Ever wonder what it's like to have a changing relationship with a plantation owner's son back in the 1800’s? Dana Franklin is a younger African-American woman married to Kevin Franklin who is a middle-aged man. Dana travels from California in 1976 back to the early 1800’s whenever Rufus is in trouble. Rufus is a plantation owner son and is also the father of Dana’s ancestor. Dana’s travels are random; she gets lightheaded and dizzy when she is about to travel. In Octavia E. Butler’s Kindred, Dana and Rufus’s relationship is intricate in the following ways: Dana is more of a guardian to Rufus, Rufus and Dana become companions, and he finally starts acting like a slave owner while she starts acting like a slave that Rufus owns.
Her name was Celia, and she was a slave. Her master, Robert Newsom, was an old and prosperous fellow by the time he purchased her. In almost every way, Newsom embodied the ideal “yeoman farmer” that Thomas Jefferson envisioned during his presidency (Lecture, History 250, 10-7-2015): he was hardworking, self-sustaining, and self-made. Despite Newsom’s “respectability”, the young slave Celia quickly became a victim of one of the ugliest blights in American history: the systematic abuse of black women for sexual pleasure (McLaurin, 24 & 137). Like many prosperous men of the time, Newsom was not simply self-made, but slave-made. He owned several. Celia lived under his oppression for five long years before defending herself. This desperate act of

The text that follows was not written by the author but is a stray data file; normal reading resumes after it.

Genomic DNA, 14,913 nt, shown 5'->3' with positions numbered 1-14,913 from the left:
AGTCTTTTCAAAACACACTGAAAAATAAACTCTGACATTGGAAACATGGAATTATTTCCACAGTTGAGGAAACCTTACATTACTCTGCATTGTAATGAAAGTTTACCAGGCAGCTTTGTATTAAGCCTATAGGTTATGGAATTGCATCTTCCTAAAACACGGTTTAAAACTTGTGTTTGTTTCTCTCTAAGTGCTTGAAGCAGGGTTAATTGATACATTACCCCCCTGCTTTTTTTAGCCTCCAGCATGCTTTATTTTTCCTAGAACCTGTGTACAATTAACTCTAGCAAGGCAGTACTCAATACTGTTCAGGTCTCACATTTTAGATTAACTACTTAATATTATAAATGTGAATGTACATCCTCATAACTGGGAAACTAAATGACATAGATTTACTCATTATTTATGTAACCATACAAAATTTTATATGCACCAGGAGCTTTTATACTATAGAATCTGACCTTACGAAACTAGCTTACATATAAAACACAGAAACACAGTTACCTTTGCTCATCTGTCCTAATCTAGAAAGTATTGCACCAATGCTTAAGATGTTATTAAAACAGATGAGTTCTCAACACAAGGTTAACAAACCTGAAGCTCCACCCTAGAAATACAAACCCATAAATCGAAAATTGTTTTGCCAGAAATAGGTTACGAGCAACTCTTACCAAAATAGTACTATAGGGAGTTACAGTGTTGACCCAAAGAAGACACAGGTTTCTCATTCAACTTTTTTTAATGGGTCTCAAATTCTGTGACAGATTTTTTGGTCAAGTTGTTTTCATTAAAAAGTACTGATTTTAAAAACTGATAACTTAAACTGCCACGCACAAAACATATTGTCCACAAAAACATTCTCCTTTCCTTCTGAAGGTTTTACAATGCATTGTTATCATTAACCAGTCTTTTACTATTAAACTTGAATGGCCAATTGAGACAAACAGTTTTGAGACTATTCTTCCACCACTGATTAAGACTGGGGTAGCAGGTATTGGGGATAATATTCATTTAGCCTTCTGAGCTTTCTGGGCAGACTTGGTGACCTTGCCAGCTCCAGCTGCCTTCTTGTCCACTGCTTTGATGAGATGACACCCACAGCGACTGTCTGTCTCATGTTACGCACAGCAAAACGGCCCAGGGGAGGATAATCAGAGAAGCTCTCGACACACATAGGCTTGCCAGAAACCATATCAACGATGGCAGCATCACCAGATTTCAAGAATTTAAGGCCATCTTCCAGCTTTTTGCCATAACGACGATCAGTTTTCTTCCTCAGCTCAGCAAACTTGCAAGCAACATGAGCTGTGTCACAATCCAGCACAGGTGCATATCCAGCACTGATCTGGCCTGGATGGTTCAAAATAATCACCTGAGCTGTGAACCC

Pauli Murray’s Proud Shoes tells the story of Murray’s family as they developed through segregation. After the death of her parents, Murray is taken to live with her grandparents, Robert and Cornelia Fitzgerald. Proud Shoes focuses on the life of Robert and Cornelia and how they experienced life differently due to their individual situations. This book discusses how race and gender played key roles in the life of Robert and Cornelia. Through this discussion, readers are able to understand a broader American life based on individual experiences and express topics on gender identity and gender difference.
Frederick Douglass’s narrative provides a first hand experience into the imbalance of power between a slave and a slaveholder and the negative effects it has on them both. Douglass proves that slavery destroys not only the slave, but the slaveholder as well by saying that this “poison of irresponsible power” has a dehumanizing effect on the slaveholder’s morals and beliefs (Douglass 40). This intense amount of power breaks the kindest heart and changes the slaveholder into a heartless demon (Douglass 40). Yet these are not the only ways that Douglass proves what ill effect slavery has on the slaveholder. Douglass also uses deep characterization, emotional appeal, and religion to present the negative effects of slavery.